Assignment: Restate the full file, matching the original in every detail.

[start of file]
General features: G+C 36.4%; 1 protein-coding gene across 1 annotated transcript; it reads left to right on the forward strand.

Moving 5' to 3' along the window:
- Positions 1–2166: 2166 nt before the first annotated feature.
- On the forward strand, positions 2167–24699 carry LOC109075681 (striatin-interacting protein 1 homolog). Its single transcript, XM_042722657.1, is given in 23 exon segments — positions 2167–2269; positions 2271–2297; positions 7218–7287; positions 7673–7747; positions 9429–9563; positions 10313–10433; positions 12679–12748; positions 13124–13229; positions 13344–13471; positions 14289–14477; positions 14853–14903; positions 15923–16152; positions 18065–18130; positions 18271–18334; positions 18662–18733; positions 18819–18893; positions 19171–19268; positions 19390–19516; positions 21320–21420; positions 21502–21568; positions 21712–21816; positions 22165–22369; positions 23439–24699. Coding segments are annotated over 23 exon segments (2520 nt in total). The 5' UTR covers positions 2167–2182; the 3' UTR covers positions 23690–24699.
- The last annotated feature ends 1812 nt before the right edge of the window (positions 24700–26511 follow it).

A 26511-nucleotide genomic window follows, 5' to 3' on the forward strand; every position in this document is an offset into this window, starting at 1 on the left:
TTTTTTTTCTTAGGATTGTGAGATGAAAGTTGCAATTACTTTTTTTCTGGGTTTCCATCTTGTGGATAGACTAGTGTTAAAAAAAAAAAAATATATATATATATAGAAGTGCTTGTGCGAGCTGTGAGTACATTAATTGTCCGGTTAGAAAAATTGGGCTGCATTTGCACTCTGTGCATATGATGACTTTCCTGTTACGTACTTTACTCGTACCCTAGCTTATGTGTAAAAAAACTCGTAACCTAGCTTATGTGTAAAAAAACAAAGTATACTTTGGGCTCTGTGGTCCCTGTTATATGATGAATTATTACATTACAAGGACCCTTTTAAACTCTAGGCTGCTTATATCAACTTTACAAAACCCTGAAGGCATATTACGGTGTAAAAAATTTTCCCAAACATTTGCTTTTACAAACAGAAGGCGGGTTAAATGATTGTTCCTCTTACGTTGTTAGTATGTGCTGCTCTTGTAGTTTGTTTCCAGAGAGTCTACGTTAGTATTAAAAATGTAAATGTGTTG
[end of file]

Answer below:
General features: G+C 36.4%; 1 protein-coding gene across 1 annotated transcript; it reads left to right on the forward strand.

Moving 5' to 3' along the window:
- Positions 1–2166: 2166 nt before the first annotated feature.
- On the forward strand, positions 2167–24699 carry LOC109075681 (striatin-interacting protein 1 homolog). Its single transcript, XM_042722657.1, is given in 23 exon segments — positions 2167–2269; positions 2271–2297; positions 7218–7287; positions 7673–7747; positions 9429–9563; positions 10313–10433; positions 12679–12748; positions 13124–13229; positions 13344–13471; positions 14289–14477; positions 14853–14903; positions 15923–16152; positions 18065–18130; positions 18271–18334; positions 18662–18733; positions 18819–18893; positions 19171–19268; positions 19390–19516; positions 21320–21420; positions 21502–21568; positions 21712–21816; positions 22165–22369; positions 23439–24699. Coding segments are annotated over 23 exon segments (2520 nt in total). The 5' UTR covers positions 2167–2182; the 3' UTR covers positions 23690–24699.
- The last annotated feature ends 1812 nt before the right edge of the window (positions 24700–26511 follow it).

A 26511-nucleotide genomic window follows, 5' to 3' on the forward strand; every position in this document is an offset into this window, starting at 1 on the left:
TTTTTTTTCTTAGGATTGTGAGATGAAAGTTGCAATTACTTTTTTTCTGGGTTTCCATCTTGTGGATAGACTAGTGTTAAAAAAAAAAAAATATATATATATATAGAAGTGCTTGTGCGAGCTGTGAGTACATTAATTGTCCGGTTAGAAAAATTGGGCTGCATTTGCACTCTGTGCATATGATGACTTTCCTGTTACGTACTTTACTCGTACCCTAGCTTATGTGTAAAAAAACTCGTAACCTAGCTTATGTGTAAAAAAACAAAGTATACTTTGGGCTCTGTGGTCCCTGTTATATGATGAATTATTACATTACAAGGACCCTTTTAAACTCTAGGCTGCTTATATCAACTTTACAAAACCCTGAAGGCATATTACGGTGTAAAAAATTTTCCCAAACATTTGCTTTTACAAACAGAAGGCGGGTTAAATGATTGTTCCTCTTACGTTGTTAGTATGTGCTGCTCTTGTAGTTTGTTTCCAGAGAGTCTACGTTAGTATTAAAAATGTAAATGTGTTG